Adding more people to a project leads to the need for more communication and thus it may slow down development rather than speed it up. Also known as Brooks’s law.
Given the complexity of software and software development, there’s no single method or concept that will lead to an improvement by an order of magnitude – within a decade. There’s No Silver Bullet. (This section was not in the original edition of the book.)
The risks involved when rewriting something and wants to fix everything that was wrong in the previous version so you over-work and over-design the successor. The so called Second system effect.
A lot of the book is spent on thoughts and theories around how to manage really really large software projects, like when you involve thousands of persons. Is it even possible to make such huge projects successful and if so, what does it take? The extra chapters do indeed add value since they offered Brooks a chance to re-evaluate his earlier claims and ideas and to check what seemed to be truths and what mistakes he did in the original edition.
A very interesting read that I’m glad I finally got time to get through!
Henrik Lange is the author and illustrator of this book in Swedish that contains 80 international and some Swedish novels, each concentrated down to a single-page comic strip consisting of four squares only, and then one of them is “wasted” on the title!
They’re often really witty and yet they capture the core and culprit of the novels, and with fine illustrations to go with that!
It’s a great and fun read and one of those books you can have lying around and just read a random page every now and then and enjoy them every time.
The example strip here on the right is typical for the book. A couple of thousand pages crammed into 3 squares…
Oh for the english readers, the title of the book translates to something like “80 novels for people in a hurry”. The Kindle only takes 120 more! 🙂
Recently I’ve read the book Dreaming in Code by Scott Rosenberg, which primarily is a novel about the development of the open source project Chandler, but is full of diversions into related areas and side-stories about software, software projects, developments and more.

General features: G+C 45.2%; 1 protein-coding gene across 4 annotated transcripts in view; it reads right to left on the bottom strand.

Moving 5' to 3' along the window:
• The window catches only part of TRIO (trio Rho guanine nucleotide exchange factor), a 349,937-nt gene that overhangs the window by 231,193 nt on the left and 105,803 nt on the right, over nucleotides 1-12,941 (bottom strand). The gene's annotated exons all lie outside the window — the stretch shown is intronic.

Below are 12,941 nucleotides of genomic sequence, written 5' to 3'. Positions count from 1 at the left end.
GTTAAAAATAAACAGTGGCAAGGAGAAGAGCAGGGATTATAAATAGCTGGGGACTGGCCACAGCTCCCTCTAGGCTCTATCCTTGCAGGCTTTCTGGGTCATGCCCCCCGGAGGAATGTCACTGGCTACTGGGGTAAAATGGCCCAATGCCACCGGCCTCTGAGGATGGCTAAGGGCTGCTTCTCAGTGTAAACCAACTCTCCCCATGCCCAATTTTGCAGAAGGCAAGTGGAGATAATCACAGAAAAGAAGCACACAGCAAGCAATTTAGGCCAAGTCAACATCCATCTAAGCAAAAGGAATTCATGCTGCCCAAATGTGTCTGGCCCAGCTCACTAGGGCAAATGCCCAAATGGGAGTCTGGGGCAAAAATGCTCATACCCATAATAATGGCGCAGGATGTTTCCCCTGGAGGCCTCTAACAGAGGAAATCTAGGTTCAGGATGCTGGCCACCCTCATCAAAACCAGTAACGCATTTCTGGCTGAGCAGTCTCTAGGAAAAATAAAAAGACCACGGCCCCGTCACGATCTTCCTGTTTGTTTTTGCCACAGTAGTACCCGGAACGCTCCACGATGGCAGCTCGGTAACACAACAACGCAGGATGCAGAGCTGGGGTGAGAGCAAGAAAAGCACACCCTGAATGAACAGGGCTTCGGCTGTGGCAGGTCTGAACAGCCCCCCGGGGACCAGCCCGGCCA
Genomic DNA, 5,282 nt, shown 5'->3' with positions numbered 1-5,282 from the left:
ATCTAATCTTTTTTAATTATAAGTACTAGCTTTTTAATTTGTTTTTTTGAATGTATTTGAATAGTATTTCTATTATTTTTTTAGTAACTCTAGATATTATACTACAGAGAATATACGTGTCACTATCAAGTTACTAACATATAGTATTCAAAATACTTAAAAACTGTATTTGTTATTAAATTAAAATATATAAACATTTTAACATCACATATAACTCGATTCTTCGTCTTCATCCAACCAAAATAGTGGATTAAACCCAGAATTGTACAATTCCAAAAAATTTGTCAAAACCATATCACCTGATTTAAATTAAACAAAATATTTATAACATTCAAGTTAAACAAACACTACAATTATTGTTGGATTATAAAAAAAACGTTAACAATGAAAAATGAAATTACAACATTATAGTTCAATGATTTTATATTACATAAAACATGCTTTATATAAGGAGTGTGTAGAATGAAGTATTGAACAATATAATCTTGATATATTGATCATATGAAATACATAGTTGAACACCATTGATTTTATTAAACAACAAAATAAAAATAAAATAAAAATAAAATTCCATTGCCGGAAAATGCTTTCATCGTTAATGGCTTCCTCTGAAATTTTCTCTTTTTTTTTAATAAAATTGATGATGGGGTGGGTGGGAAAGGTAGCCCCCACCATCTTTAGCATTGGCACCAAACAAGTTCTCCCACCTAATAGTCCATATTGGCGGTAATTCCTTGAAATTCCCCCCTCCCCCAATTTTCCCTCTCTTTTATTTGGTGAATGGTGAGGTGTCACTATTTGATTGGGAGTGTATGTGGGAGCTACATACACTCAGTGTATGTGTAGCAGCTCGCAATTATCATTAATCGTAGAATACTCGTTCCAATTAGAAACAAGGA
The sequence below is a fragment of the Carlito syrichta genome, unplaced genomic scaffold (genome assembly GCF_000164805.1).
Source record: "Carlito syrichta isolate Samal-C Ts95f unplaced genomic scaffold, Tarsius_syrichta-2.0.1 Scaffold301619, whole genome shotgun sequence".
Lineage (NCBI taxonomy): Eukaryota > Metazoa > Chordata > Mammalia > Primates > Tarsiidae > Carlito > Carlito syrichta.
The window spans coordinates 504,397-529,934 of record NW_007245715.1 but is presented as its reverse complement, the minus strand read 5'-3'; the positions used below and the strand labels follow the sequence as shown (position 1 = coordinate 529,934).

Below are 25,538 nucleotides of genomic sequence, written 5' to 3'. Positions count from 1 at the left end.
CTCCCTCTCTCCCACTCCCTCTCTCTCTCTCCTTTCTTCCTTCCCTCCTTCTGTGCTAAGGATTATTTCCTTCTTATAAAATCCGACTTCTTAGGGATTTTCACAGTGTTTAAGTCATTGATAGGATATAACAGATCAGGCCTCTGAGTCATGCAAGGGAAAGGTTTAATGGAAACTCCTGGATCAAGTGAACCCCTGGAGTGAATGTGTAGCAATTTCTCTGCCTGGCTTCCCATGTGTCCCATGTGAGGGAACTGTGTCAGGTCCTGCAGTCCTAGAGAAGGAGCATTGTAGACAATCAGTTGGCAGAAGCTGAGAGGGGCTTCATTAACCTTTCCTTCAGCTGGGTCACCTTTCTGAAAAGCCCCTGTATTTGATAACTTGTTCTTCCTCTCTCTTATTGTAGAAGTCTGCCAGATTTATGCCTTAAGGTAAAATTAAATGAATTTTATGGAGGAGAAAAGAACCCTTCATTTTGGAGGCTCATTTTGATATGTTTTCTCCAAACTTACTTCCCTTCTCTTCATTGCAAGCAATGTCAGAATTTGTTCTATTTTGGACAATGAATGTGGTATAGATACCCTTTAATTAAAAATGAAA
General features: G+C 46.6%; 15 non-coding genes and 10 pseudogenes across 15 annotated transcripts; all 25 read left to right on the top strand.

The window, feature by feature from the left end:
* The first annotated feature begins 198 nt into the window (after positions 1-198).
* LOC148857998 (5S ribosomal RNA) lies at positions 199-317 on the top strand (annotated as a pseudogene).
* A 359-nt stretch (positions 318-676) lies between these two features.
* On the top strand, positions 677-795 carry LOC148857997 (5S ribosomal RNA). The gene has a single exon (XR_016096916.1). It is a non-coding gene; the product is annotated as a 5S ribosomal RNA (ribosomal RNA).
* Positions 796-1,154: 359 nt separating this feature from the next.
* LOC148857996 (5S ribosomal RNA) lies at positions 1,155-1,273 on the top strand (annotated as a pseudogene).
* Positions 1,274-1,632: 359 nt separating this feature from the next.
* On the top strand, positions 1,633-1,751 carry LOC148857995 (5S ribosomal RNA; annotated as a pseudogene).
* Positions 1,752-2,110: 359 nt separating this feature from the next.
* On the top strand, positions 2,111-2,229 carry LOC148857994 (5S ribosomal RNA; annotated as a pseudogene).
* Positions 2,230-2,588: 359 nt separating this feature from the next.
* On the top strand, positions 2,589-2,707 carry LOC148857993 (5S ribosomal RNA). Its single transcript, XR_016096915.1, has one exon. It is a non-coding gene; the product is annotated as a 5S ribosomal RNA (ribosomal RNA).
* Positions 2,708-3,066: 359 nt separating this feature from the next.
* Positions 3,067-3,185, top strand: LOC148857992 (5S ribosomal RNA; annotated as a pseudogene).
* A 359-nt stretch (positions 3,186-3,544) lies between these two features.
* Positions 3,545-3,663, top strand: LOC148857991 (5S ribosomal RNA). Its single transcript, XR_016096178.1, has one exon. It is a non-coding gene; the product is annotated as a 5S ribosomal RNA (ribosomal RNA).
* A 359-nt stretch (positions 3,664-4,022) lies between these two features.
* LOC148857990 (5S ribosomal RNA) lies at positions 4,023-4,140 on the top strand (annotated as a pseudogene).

Scott writes a lot about software development and makes numerous references to the classic The Mythical Man-Month (which I unfortunately haven’t read yet but I have it lying around at home just waiting…).
It is quite obvious that the guys never really could decide what exactly Chandler should do, and thus they spent ages arguing on the goals and the design and since they’re funded by an organization that (seemingly) doesn’t care about any profit or anything from this project, there was a whole team who could be lagging their project for ages without any real damage being done anywhere. In fact, I still don’t understand what Chandler does and what useful purpose it tries to fill!
Kapor basically spent 5 Million USD out of his own pocket money in an attempt to repeat his former favorite application called Agenda, but without knowing exactly what it should do and how. Does it sound like a solid foundation for how to make a killer app?
It is an interesting read, and after having been in the business as a consultant for more than a decade, I do recognize a lot in the book from real-life experiences. The book doesn’t exaggerate or present a worst-case scenario, it happens to follow a project that is merely a project amongst others that just… doesn’t get things done right.
This is a 320 page story about the author’s trip to China. She studies Chinese, lives in China, travels around and eventually gets a work there. We get to follow the cultural clashes when a blond Swedish woman faces the (traditional) Chinese. It certainly is interesting and educational, but the book is a bit repetitive towards the end as the main point has already gone through by then. The book is however still a light and fast read.
This international best-seller is a 500+ page novel about three generations of Chinese women. The author’s grandma, mother and herself. Starting in the early 1900s over the years and the major changes that the poeple of China went through, all the way to modern time.
While a slightly harder read, I’d say this is much more interesting in comparison to the previous one, and it offers a great insight to why many of the cultural differences mentioned in the first book exist in the first place. It shows a people tormented by their leaders in many different ways, and a people that have learned the hard way to obey whatever they say and to stop thinking by themselves.